Apache Chief Cochise died on June 8, 1874 in southeastern Arizona. There is no known photo of Cochise. This likeness is in Fort Bowie National Historic Site's Visitor Center.

Karen Gonzales/National Park Service

Apache Chief Cochise died on June 8, 1874 in southeastern Arizona. There is no known photo of Cochise. This likeness is in Fort Bowie National Historic Site's Visitor Center.

Native History: Apache Chief and ‘Crusader for Peace’ Cochise Walks On

This Date in Native History: On June 8, 1874, the great Apache Chief Cochise died in southeastern Arizona after fighting U.S. troops for 12 years and establishing the Chiricahua reservation.

Born in about 1810, Cochise in his prime was described as being five feet, 10 inches tall and 175 pounds with shoulder-length, jet-black hair. Although he was physically formidable, Cochise had a quiet, meditative personality, said Edwin Sweeney, a historian and author of several books about the Apache.

“People who knew him described him as physically well put together with a powerful build,” Sweeney said. “Personality-wise, he was a reticent man, a little provincial. He was very reserved, though he would become energetic when discussing the wrongs against the Apache.”

Cochise was chief of the Chiricahua Apache, one of four bands of Apache living in Arizona, New Mexico and Mexico. Cochise fought the Mexicans, but he was generally friendly toward the Americans, Sweeney said. All of that changed in January 1861 when two parties of Apaches raided a white man’s ranch and kidnapped a 12-year-old boy.

Although his band was not involved in the raid, Cochise was blamed for the kidnapping and the U.S. Army sought him for questioning. When Cochise, his wife, two children, a brother and two nephews arrived at the camp of Lieutenant George Bascom, he was immediately arrested and the whole family held captive.

Cochise pulled out a knife and escaped by cutting through the tent, Sweeney said, but he left his family behind. He then captured four Americans and offered to trade them for his family. Bascom refused, saying he would only release Cochise’s family when the 12-year-old boy was returned.

Unable to do so, Cochise’s people tortured and killed their American hostages. In response, the U.S. Army hanged Cochise’s brother and his two nephews, an action that resulted in 12 years of war between the Apaches and the U.S.

During the wars, Cochise often sought refuge in a secluded location in Arizona’s Dragoon Mountains. The place, known as Cochise’s Stronghold, actually is a misnomer, said Michael Darrow, historian for the Fort Sill Apache Tribe of Oklahoma.

“Stronghold is a military word,” Darrow said. “In Apache it was called ‘favorite place.’ It was not a fort built for defense. It had trees and water and lots of traditional supplies that made it a pleasant place.”

The Cochise Stronghold, as it is commonly called, is actually a misnomer. A stronghold is a military word. In Apache it was called “favorite place” and was not built for defense. It had trees, water and many traditional supplies, making it a pleasant place. (Wikipedia)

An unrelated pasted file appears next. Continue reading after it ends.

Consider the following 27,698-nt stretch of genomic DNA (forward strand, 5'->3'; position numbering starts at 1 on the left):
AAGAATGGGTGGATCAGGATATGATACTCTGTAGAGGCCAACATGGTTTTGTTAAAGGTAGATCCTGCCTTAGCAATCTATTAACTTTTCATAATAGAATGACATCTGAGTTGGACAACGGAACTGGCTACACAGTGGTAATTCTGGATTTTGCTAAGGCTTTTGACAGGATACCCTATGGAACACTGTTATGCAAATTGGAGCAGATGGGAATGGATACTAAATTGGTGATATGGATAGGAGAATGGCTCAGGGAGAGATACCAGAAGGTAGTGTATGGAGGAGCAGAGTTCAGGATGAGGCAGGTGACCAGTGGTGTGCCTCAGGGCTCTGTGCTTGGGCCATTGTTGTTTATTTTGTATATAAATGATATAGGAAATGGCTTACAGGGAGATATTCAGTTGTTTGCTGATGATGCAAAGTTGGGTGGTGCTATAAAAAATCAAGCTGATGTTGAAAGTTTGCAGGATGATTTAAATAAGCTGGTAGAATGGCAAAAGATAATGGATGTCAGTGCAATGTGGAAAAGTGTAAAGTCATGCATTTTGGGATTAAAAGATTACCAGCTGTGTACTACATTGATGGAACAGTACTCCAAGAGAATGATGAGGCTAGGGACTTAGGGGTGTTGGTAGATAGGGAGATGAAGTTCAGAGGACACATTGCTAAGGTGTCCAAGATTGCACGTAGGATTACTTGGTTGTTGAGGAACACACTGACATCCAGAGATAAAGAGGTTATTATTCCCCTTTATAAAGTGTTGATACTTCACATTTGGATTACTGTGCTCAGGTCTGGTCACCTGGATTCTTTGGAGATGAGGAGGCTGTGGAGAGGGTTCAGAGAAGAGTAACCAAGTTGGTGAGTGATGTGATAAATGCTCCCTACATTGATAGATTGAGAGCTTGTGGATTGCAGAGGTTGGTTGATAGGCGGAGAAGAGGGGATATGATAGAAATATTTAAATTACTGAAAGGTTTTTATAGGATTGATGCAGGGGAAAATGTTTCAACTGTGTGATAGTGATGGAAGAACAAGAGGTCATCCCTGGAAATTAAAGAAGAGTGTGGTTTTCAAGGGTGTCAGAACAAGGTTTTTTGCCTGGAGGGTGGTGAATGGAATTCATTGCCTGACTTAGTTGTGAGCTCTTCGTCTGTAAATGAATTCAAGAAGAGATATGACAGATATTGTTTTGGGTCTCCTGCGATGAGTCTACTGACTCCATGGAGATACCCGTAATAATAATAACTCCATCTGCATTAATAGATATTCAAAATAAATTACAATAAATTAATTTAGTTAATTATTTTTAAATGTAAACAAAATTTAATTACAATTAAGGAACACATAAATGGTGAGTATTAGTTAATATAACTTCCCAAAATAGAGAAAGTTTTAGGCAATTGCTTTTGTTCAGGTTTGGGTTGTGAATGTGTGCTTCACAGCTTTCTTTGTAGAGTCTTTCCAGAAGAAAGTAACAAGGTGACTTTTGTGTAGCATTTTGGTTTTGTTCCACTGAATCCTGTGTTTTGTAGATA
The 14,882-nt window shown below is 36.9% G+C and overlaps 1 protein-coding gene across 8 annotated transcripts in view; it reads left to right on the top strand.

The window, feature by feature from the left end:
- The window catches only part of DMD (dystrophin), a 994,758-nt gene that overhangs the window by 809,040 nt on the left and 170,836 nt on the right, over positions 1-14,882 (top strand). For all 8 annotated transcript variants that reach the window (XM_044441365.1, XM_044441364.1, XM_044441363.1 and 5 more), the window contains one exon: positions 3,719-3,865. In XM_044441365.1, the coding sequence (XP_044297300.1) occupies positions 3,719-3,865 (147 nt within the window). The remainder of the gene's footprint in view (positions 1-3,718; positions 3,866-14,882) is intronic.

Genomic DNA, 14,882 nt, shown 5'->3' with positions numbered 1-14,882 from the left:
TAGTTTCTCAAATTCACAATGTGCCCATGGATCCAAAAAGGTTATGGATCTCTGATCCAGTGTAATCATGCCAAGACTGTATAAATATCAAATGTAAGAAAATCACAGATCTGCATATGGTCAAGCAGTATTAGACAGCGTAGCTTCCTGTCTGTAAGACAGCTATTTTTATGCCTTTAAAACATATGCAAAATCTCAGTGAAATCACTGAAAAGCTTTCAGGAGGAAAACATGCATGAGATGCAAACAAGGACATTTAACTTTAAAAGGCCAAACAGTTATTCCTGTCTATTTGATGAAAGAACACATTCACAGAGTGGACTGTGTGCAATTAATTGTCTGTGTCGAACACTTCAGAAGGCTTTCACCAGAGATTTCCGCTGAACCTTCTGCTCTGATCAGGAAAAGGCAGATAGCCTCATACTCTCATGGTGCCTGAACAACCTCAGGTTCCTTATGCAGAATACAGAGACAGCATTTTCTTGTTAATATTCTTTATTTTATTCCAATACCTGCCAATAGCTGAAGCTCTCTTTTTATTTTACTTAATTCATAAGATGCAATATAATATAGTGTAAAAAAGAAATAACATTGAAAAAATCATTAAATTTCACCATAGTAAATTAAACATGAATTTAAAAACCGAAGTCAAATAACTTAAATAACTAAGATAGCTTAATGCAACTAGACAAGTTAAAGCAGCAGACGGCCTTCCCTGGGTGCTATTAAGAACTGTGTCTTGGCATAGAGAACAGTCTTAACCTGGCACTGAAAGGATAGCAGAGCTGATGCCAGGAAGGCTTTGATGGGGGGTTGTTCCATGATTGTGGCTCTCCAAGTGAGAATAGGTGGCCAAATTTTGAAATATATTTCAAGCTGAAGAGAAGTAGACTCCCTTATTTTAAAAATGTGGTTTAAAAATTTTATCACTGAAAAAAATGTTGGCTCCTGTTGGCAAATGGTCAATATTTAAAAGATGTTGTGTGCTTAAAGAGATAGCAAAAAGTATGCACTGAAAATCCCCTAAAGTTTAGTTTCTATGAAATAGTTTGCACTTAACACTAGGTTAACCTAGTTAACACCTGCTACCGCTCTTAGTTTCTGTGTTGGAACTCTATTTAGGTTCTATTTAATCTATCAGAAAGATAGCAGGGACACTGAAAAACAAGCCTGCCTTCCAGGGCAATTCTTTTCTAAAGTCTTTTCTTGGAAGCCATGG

Wikipedia

The Cochise Stronghold, as it is commonly called, is actually a misnomer. A stronghold is a military word. In Apache it was called “favorite place” and was not built for defense. It had trees, water and many traditional supplies, making it a pleasant place.

Cochise, who led all four bands of Apache to battle, was at war with the U.S. until 1872 when President Ulysses S. Grant sent General Oliver Otis Howard to negotiate peace with the Apaches. Howard arrived in Apache territory without soldiers, winning Cochise’s approval, Sweeney said.

“One thing Cochise admired was courage and bravery,” he said. “This officer was pretty brave to march without troops. Cochise really liked this general, peace was made and there was successful peace for about four years.”

In December 1872, the Chiricahua reservation was established in the southeastern corner of Arizona, and Cochise reportedly said this: “Hereafter, the white man and the Indian are to drink of the same water, eat of the same bread and be at peace.”

The negotiation is notable because Cochise got what he wanted, Sweeney said.

“Cochise was one of few chiefs who got a reservation on his terms,” he said. “He got the land he wanted and the terms he wanted.”

Yet Cochise, who had been ill for several years, did not get to enjoy this peace. He died about 18 months later, probably of stomach cancer, and was buried in the Dragoon Mountains. He was 64 or 65.

The U.S. did not keep its side of the agreement, however. Two years after Cochise’s death, the Chiricahua reservation was dissolved and the people were moved to nearby San Carlos.

Cochise, whose wars with the U.S. coincided with the Civil War, still is known for his courage and honesty, Sweeney said.

“The most significant aspect of him as a leader is that when he was at war, he was always at the front of his warriors,” Sweeney said. “What set Cochise apart from most people was his respect of the truth. Once he gave his word, that was as good as gold.”

Apache chiefs were not determined by heredity, Darrow said. Cochise was selected because of his judgment, foresight and ability to look out for the best interest of his people. Those are attributes that continue to keep Cochise relevant.

“He was one of the most important leaders of the tribe,” Darrow said. “He was a notable person, a crusader for peace even when peace was not a feasible option. He is one of the leaders our tribal members can look up to as a role model for using skills for the well-being of the community.”

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Native History: Apache Chief and ‘Crusader for Peace’ Cochise Walks On

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